Records simply fall like nine pins. City broke the 14-game winning streak set by Arsenal in 2002 with a comprehensive 4-0 victory away to struggling Swansea. David Silva continued his recent fine scoring streak with a double, with Kevin De Bruyne and Sergio Aguero also on target.
“The record means a lot – to get 15 victories in a row is amazing,” City manager Guardiola said. “Records are there to be broken but at this level today it is so competitive – the managers, the players, the analysts – and that means we are strong in the head.
WHAT TOP JOURNALIISTS SAY
Even Fleet Street’s finest and most critical football journalists are singing praises of this close-to-invincible Sky Blues.
Henry Winter of The Times says: “City deserve to be celebrated as one of the finest sides in English history, simply needing the silverware now to reflect the luminosity of their football.”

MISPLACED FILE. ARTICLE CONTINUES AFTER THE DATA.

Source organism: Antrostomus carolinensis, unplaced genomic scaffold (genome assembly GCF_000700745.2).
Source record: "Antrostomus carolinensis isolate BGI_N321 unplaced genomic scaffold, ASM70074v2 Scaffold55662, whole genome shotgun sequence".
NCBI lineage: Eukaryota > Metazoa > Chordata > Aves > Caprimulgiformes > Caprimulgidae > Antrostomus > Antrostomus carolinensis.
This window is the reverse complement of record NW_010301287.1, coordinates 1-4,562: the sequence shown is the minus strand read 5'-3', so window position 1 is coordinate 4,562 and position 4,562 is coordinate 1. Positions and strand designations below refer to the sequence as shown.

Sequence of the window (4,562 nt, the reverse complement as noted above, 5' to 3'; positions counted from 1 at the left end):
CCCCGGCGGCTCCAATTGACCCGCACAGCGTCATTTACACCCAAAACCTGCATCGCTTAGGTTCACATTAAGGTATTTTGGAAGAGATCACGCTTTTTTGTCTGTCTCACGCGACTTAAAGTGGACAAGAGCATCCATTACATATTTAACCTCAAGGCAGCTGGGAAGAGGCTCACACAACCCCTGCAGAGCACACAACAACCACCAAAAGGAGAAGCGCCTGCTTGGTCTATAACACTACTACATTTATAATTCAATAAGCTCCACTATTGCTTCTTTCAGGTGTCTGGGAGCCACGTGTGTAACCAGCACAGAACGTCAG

Jason Burt of The Telegraph adds: “No team has ever, in top-flight English football, started a season like this and it is increasingly difficult to see any side stopping City who have the imposing air of champions-elect. The gulf between these two teams was such that it emphatically felt like top against bottom.”
The Daily Mail’s Riath Al-Samarrai says: “It is premature to add this vintage to the discussion of the Premier League’s all-time finest because the job is not yet done. But it will be soon enough at this rate and when it is, they will have to be prominent in the reckoning. An invincible season? Quite possibly, from the body of evidence garnered this side of Christmas. ”
My personal view: The statistics, as bald as Guardiola’s bonce, are pretty easy to follow. City is officially the greatest winning machine in Premier League history, eclipsing even the Arsenal team of 2001/02, who went on a run of 13 straight wins, then followed it up with one more victory in the following season, before the stint was ended at West Ham.